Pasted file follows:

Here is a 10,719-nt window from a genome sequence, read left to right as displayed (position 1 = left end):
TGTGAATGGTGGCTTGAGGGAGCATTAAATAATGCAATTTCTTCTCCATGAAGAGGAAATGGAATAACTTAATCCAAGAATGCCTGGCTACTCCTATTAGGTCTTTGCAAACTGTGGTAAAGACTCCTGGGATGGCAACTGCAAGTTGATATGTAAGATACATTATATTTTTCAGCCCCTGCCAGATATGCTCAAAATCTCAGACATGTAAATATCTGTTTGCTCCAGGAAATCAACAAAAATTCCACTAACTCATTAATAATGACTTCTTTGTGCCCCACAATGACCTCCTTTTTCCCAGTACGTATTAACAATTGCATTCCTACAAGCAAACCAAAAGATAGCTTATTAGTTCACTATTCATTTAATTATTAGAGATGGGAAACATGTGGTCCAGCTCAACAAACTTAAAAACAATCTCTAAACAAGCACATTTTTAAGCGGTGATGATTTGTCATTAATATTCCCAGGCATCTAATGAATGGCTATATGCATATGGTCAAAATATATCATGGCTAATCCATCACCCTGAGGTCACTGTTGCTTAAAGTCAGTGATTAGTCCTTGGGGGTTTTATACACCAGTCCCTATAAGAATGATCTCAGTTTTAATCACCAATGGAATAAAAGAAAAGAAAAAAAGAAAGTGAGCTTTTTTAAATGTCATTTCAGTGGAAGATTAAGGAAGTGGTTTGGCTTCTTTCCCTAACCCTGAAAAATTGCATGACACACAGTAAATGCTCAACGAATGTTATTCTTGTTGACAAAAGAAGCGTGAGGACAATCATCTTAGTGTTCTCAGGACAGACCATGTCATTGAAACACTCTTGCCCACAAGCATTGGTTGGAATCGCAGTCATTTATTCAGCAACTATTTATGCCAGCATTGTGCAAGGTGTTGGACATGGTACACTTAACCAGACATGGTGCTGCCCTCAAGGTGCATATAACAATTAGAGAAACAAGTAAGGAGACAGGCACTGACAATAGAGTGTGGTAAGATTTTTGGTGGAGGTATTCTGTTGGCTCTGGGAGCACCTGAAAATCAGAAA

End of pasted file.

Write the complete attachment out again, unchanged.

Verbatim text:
Here is a 10,719-nt window from a genome sequence, read left to right as displayed (position 1 = left end):
TGTGAATGGTGGCTTGAGGGAGCATTAAATAATGCAATTTCTTCTCCATGAAGAGGAAATGGAATAACTTAATCCAAGAATGCCTGGCTACTCCTATTAGGTCTTTGCAAACTGTGGTAAAGACTCCTGGGATGGCAACTGCAAGTTGATATGTAAGATACATTATATTTTTCAGCCCCTGCCAGATATGCTCAAAATCTCAGACATGTAAATATCTGTTTGCTCCAGGAAATCAACAAAAATTCCACTAACTCATTAATAATGACTTCTTTGTGCCCCACAATGACCTCCTTTTTCCCAGTACGTATTAACAATTGCATTCCTACAAGCAAACCAAAAGATAGCTTATTAGTTCACTATTCATTTAATTATTAGAGATGGGAAACATGTGGTCCAGCTCAACAAACTTAAAAACAATCTCTAAACAAGCACATTTTTAAGCGGTGATGATTTGTCATTAATATTCCCAGGCATCTAATGAATGGCTATATGCATATGGTCAAAATATATCATGGCTAATCCATCACCCTGAGGTCACTGTTGCTTAAAGTCAGTGATTAGTCCTTGGGGGTTTTATACACCAGTCCCTATAAGAATGATCTCAGTTTTAATCACCAATGGAATAAAAGAAAAGAAAAAAAGAAAGTGAGCTTTTTTAAATGTCATTTCAGTGGAAGATTAAGGAAGTGGTTTGGCTTCTTTCCCTAACCCTGAAAAATTGCATGACACACAGTAAATGCTCAACGAATGTTATTCTTGTTGACAAAAGAAGCGTGAGGACAATCATCTTAGTGTTCTCAGGACAGACCATGTCATTGAAACACTCTTGCCCACAAGCATTGGTTGGAATCGCAGTCATTTATTCAGCAACTATTTATGCCAGCATTGTGCAAGGTGTTGGACATGGTACACTTAACCAGACATGGTGCTGCCCTCAAGGTGCATATAACAATTAGAGAAACAAGTAAGGAGACAGGCACTGACAATAGAGTGTGGTAAGATTTTTGGTGGAGGTATTCTGTTGGCTCTGGGAGCACCTGAAAATCAGAAA